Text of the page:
European Cultural Festivals Contend with Israel-Palestine Polarization
By Anna Lentchner
*This article was updated on November 15, 2023
Arts and cultural institutions in Europe and North America face increasing pressure from governments and stakeholders to restrict or limit displays of support for the Palestinian struggle. Since Hamas’s attack on October 7, the violence in Israel, Gaza, and the occupied territories has in one month led to the deaths of more than 1,200 Israelis and 11,000 Palestinians.
Funded by the German federal and state government, Documenta has come under scrutiny over its criticism for displays of Palestinian solidarity from people affiliated with the event. On November 10, it released a statement denouncing Mumbai-based writer and curator Ranjit Hoskoté, a member of the selection committee for the artistic director of Documenta 16. An article by the German newspaper Süddeustsche Zeitung revealed that in 2019, Hoskoté signed a letter written by the Indian division of Palestinian advocacy group Boycott, Divestment, Sanctions (BDS) comparing Hindu nationalism to Zionism. Documenta director Andreas Hoffmann said he was unaware the letter had existed prior to the report, but described Hoskoté’s signing of it “not in the least acceptable . . . due to its antisemitic content.” The statement went on to say that Documenta’s shareholders do not tolerate Finding Committee members having any BDS affiliations, and that it would question Hoskoté further. The German parliament passed a resolution in 2019 labeling BDS “antisemitic” and restricting funding for any organization that promotes it.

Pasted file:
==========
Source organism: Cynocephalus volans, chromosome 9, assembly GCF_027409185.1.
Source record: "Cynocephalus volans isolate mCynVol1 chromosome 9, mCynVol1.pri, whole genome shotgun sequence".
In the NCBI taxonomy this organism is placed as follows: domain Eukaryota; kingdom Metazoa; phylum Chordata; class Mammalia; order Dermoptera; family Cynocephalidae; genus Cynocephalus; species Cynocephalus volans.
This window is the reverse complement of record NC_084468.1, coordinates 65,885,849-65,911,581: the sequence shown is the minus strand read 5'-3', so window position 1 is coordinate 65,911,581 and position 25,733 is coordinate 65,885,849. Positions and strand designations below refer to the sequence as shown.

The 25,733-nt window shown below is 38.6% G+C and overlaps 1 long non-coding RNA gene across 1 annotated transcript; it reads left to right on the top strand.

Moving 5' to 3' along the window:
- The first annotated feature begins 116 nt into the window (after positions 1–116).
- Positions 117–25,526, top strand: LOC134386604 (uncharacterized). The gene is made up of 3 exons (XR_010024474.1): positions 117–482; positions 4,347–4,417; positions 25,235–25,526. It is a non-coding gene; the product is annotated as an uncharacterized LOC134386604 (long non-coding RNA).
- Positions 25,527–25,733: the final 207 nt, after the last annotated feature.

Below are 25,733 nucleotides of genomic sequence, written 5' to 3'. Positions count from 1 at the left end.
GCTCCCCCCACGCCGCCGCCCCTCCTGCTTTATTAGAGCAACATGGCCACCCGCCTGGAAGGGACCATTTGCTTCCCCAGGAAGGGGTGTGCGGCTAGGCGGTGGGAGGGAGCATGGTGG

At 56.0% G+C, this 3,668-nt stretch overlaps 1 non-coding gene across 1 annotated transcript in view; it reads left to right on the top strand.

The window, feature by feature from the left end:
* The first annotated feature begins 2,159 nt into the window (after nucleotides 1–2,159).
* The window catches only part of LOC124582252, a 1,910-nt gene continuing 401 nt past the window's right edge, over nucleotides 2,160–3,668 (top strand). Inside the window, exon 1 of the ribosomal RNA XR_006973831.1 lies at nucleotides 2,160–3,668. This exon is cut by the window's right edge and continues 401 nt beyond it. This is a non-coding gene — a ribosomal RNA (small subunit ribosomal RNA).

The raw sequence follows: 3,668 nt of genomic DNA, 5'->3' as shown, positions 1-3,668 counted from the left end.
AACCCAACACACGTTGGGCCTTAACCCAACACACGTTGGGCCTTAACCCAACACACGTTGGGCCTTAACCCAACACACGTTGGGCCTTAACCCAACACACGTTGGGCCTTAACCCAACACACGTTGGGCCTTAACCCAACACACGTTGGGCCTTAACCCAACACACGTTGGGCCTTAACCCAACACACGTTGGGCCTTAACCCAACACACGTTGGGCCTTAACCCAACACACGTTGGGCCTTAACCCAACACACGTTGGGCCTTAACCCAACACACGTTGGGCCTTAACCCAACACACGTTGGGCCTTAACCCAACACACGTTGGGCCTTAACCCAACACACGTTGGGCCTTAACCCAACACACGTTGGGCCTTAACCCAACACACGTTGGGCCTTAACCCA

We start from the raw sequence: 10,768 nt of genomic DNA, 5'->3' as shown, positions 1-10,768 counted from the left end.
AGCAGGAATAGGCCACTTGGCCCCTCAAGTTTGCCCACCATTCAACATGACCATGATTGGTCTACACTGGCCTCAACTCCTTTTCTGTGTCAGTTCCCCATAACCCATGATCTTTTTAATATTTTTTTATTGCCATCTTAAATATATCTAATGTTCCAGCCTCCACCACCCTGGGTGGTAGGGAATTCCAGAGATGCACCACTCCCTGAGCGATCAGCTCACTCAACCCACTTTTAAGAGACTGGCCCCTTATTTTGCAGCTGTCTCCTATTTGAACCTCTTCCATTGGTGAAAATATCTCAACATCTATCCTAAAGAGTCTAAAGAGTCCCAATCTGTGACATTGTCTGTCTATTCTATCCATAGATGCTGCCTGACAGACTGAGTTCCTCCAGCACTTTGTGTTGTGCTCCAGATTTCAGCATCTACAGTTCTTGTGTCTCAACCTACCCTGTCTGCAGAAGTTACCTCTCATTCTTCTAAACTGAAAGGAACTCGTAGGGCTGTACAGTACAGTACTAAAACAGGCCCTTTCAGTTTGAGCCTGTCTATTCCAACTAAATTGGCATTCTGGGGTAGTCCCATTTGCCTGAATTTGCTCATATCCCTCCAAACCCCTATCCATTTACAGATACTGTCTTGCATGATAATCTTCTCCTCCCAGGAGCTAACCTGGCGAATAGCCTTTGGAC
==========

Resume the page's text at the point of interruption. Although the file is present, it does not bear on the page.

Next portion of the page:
Meanwhile, speaking to Monopol magazine, Hoskoté stated that he is “deeply affected by the indirect accusation that [he is] antisemitic,” considering that his “connection to the history of Judaism is strong, deep, and lifelong.” Hoskoté submitted his resignation letter on November 13, writing: “It is clear to me that in this toxic atmosphere there is no room for a nuanced discussion of the issues at hand. And now—in what seems to me like a futile attempt to salvage a situation that is no longer salvageable—I am being asked to accept a blanket and untenable definition of antisemitism.” Just last month, a similar instance occurred when two members of the Indonesian collective ruangrupa, the artistic directors of documenta fifteen, “liked” Instagram videos that featured popular pro-Palestinian slogans. Hoffman had called this “intolerable and unacceptable,” even though both ruangrupa members “unliked” the content.
Following the release of Documenta’s statement, fellow finding committee member Bracha L. Ettinger, an artist and philosopher based in Tel Aviv, resigned from her position. She claimed that the revelation about Hoskoté’s BDS endorsement did not impact her decision, but rather cited the “dark times” in Israel, which have made it difficult for her to travel and attend committee meetings. Her resignation letter reportedly stated: “The future Documenta has been constantly on my mind for the last seven months . . . Unfortunately, today I have the feeling that I can no longer contribute to this process.”